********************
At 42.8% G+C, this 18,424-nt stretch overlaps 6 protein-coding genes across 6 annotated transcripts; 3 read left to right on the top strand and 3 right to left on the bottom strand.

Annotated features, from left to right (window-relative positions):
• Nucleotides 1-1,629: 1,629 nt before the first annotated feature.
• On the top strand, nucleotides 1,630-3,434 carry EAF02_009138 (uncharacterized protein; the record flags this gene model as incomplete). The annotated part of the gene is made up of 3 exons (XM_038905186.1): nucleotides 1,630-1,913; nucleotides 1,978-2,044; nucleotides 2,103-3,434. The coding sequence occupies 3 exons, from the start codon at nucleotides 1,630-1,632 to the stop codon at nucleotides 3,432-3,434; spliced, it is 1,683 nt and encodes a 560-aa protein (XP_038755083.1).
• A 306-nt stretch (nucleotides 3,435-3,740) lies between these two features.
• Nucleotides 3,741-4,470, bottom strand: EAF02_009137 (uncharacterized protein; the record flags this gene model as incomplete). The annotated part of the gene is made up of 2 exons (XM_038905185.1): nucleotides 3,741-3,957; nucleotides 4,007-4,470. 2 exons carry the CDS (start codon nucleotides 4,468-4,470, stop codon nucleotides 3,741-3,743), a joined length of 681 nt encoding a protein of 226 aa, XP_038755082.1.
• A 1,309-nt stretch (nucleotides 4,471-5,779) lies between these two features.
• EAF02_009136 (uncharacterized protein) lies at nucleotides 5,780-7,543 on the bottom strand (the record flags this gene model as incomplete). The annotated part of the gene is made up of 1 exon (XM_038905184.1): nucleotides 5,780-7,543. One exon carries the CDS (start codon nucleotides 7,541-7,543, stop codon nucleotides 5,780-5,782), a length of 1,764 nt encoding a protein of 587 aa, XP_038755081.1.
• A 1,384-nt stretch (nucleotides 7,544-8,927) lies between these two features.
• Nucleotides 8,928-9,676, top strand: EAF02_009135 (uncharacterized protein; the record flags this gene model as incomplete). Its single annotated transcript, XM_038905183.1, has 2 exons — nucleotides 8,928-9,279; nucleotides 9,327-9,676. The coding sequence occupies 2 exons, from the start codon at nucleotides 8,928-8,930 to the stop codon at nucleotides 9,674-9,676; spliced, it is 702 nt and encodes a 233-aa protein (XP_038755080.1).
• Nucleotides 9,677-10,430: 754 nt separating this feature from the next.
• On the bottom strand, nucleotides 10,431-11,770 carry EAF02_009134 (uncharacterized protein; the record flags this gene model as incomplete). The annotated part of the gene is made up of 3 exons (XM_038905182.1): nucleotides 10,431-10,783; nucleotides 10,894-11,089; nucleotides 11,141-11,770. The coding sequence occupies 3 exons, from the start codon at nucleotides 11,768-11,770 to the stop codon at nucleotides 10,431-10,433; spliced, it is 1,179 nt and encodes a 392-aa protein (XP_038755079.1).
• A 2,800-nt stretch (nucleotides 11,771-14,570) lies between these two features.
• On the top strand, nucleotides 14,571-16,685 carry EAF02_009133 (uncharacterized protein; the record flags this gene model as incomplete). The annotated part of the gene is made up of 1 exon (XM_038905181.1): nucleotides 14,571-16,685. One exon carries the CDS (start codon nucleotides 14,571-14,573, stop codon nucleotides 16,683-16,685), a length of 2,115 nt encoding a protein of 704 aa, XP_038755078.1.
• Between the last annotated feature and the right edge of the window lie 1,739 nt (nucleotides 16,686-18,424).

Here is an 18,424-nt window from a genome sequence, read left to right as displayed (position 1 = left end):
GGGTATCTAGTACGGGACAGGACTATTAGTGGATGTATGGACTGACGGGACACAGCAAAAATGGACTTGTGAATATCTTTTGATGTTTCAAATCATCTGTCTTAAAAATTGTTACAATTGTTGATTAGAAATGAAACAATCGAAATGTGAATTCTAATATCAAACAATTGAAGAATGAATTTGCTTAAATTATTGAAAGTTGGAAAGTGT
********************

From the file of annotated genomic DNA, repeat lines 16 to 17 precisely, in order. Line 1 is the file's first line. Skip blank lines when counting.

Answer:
Here is an 18,424-nt window from a genome sequence, read left to right as displayed (position 1 = left end):
GGGTATCTAGTACGGGACAGGACTATTAGTGGATGTATGGACTGACGGGACACAGCAAAAATGGACTTGTGAATATCTTTTGATGTTTCAAATCATCTGTCTTAAAAATTGTTACAATTGTTGATTAGAAATGAAACAATCGAAATGTGAATTCTAATATCAAACAATTGAAGAATGAATTTGCTTAAATTATTGAAAGTTGGAAAGTGT